U.S. begins automobile safety campaign for children Effort seeks to reduce child deaths in crashes

November 19, 1998|By KNIGHT RIDDER/TRIBUNE

WASHINGTON -- Most of the more than 2,000 children killed each year in car accidents would be alive if the adults who loved them had them buckled up properly.

Most of those killed aren't buckled at all. Even when parents try to do the right thing, they often get it wrong because they use the safety seat the wrong way, use the wrong seat or use adult belts for children who are safer in booster seats.

The federal government intends to change that.

The National Highway Traffic Safety Administration is starting a campaign today to encourage seat belt use and take the mystery out of using child safety seats. The first step is to form a panel of experts to recommend ways to get more children ages 4 to 14 -- those most likely to be improperly restrained -- buckled up.

Next month, NHTSA is to announce a long-awaited rule that will require all new child seats to use a universal attachment that clips easily into a steel frame hidden in a vehicle's rear seat. Currently, 70 models of car seats and 300 car models make properly installing child seats a nightmare, and many pairings just don't work.

The government's action comes as police agencies around the country are gearing up to start a seat belt and child-seat enforcement campaign next week, in time to catch Thanksgiving travelers.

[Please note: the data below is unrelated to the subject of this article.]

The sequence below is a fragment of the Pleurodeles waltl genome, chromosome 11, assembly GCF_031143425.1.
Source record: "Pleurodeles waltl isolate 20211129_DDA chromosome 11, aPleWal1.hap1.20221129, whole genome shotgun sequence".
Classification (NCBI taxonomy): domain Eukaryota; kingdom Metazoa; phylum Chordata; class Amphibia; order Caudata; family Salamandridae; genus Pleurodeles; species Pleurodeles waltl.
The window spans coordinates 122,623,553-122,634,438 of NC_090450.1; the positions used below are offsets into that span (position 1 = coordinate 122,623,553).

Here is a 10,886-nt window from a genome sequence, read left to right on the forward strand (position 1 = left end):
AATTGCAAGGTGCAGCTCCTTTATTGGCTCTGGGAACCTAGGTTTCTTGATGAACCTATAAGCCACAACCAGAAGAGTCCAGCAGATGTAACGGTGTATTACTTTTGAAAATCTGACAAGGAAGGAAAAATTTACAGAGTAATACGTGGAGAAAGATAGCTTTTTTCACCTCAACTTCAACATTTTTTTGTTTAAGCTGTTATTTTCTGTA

The goal of these steps is to attack the No. 1 killer of children: vehicle crashes. Last year, 2,087 children under 16 were killed in crashes, and six out of 10 of them were not secured in seat belts or child seats. A similar ratio held for the more than 100,000 children who suffered injuries requiring medical attention.

"A primary safety goal is to get children buckled up and to convince parents that buckling up saves lives," said Philip Recht, deputy administrator of NHTSA. "It's irresponsible for adults to not buckle up children. It's not only against the law, it puts your child in a position of great danger."

The federal push mostly preaches to the converted: parents, grandparents, baby sitters and other caregivers who generally use child safety seats and seat belts, if not always perfectly.

"These steps are a good start, but we can't take our eye off the ball -- six out of 10 children killed in crashes are totally unrestrained," said Janet Dewey, director of the Air Bag and Seat Belt Campaign. "As a nation, we have to decide that is totally unacceptable and see that kids are buckled up all the time."

Dewey's nonprofit group, which is funded by automakers, insurers and the federal government, is pushing to increase proper use of restraints.

Pub Date: 11/19/98

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